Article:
Aussie terrorist’s dishevelled look in court
IN MANY ways, the court in the city of Kilis in south-central Turkey is like any other. It's not a happy place for most of the people who walk through the doors.
On Thursday morning, a fight between two families spilled onto the street. A woman was being punched and kicked by a number of men, and she was fighting back. Police ran in, one officer cocked his gun. The parties dispersed.
Then, from across the street I heard a thud, and turned to see that same woman, and one of her male companions (possibly a brother, husband or son) emerge from a vehicle. They'd seemingly gone and got their car and rundown one of her attackers. He lay on the ground, screaming.
Even more police arrive, in cars, on motorbikes. Lights and sirens blaring. This time they're carrying AK-47's. There's more yelling, more anger.
I've seen plenty of scraps between families at Australian courts, but in Kilis, everything is heightened. Including the arguments between opposing families. This is just another day, another case in Kilis Court.
I've now travelled to the dusty place, just minutes from the Syrian border, four times.
It is a city uneasy in its location.
On our visit in February, Operation Olive Branch was in full swing. Turkish President Recep Tayyip Erdogan's attempt to push Islamic State and rebel groups away from the Turkish border.
One lunchtime, a succession of cars and utes honking their horns drove through town. Turkish flags fluttered from the open windows, as did real olive branches. Overt support for the military operation, which you cannot miss. Every 20 minutes or so, we heard the 'boom' of another air strike just over the border.
And each time we visit, we hear complaints from locals about the impacts of Syrian refugees on their community. In April last year, they were pushing down wages because they were prepared to work for nothing. This week, a kebab shop owner complained of a water shortage because the extra residents had put a strain on infrastructure.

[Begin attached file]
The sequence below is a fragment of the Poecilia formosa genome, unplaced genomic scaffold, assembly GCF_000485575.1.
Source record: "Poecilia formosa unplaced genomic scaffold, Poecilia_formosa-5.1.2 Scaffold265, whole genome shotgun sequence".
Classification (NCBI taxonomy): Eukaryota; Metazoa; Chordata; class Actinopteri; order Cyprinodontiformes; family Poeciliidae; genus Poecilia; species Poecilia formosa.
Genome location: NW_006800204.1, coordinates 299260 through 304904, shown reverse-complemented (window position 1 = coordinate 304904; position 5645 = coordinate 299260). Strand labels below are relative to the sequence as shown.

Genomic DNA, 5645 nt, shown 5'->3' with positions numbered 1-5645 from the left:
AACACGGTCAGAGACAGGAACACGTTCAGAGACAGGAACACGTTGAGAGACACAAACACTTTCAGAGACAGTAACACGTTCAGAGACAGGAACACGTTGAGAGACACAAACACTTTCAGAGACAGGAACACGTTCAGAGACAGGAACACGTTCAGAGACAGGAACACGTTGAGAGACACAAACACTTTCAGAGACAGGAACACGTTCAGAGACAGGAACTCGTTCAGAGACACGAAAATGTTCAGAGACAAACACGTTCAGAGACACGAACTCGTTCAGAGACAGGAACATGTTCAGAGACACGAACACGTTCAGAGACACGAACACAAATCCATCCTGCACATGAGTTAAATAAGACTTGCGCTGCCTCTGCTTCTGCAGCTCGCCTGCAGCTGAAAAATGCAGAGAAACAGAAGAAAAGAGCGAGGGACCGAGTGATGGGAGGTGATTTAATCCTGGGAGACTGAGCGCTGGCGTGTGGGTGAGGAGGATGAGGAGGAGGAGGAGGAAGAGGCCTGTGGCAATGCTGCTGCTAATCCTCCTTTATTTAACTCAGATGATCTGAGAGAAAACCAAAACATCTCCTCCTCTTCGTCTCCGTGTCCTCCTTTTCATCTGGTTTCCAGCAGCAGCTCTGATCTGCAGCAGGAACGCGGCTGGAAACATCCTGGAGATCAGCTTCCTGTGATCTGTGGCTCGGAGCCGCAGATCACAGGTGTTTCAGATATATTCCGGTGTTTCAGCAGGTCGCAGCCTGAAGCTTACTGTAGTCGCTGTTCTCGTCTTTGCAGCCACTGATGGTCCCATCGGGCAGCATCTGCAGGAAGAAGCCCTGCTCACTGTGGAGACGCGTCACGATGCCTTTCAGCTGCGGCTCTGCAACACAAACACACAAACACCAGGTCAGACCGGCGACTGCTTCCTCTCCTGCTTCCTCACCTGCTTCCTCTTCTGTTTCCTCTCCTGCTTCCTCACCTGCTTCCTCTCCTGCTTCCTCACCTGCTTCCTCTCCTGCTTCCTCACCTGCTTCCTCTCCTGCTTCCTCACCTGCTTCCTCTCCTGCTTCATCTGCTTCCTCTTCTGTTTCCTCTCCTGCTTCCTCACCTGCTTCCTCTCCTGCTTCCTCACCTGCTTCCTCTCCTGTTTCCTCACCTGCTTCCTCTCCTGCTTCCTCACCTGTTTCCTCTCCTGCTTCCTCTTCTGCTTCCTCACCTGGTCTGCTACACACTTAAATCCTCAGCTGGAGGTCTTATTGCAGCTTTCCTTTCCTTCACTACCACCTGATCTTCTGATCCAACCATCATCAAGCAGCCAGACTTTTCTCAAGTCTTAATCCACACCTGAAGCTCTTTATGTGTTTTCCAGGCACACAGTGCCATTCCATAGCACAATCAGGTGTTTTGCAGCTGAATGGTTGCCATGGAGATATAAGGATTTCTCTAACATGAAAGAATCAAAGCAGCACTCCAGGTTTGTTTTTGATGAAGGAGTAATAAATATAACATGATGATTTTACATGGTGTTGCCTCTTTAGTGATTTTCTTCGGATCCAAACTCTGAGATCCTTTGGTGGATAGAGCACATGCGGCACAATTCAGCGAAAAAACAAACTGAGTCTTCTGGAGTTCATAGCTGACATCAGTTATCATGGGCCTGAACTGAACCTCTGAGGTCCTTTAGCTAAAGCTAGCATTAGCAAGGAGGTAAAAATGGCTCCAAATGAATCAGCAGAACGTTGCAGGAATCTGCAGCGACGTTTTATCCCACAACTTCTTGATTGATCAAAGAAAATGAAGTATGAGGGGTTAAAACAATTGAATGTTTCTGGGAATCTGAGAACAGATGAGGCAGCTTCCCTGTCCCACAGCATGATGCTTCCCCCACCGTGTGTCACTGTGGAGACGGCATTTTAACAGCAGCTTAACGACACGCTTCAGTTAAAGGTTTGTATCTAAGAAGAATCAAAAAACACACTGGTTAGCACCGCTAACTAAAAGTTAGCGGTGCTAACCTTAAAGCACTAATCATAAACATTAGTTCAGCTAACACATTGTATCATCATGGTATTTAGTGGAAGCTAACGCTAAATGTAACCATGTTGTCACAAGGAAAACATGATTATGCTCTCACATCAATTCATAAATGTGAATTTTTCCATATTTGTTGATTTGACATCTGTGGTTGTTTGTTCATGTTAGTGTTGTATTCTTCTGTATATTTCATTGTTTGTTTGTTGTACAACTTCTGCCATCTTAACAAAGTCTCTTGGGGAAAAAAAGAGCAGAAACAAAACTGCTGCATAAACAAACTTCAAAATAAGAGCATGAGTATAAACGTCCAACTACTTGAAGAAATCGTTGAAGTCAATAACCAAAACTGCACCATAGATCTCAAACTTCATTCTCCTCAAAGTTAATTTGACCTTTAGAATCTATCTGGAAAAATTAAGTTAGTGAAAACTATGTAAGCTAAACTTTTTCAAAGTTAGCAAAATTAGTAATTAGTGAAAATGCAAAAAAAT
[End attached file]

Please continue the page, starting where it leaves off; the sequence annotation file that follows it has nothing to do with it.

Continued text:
The huge gates on the border, just down the road from the city centre, attempt to keep out refugees from the civil war in Syria out; the refugee camps are just inside Syrian territory. The gates are also meant to keep out terrorists. Returning foreign fighters who joined Islamic State, or those who've been trained to carry out attacks in Turkey and the West.
So, when an accused terrorist appears in the court in Kilis, it's not terribly unusual.
Like in Australia, the court list is pinned to a notice board just outside the court room.
Listed to appear in court 2 at 11.10am on Thursday were four men. A joint appearance, all accused of being a member of a terrorist organisation and spreading terrorist propaganda.
And listed just below, a name that stood out from the rest, the only one with a Western sounding name. Neil Christopher Prakash. Listed for 11.30am.
Another court appearance for the Cambodian-Australian, who Canberra failed to have extradited home.
This time, he has a new lawyer appointed by the court who is yet to meet his client, who has languished in a Turkish gaol cell for nearly two years.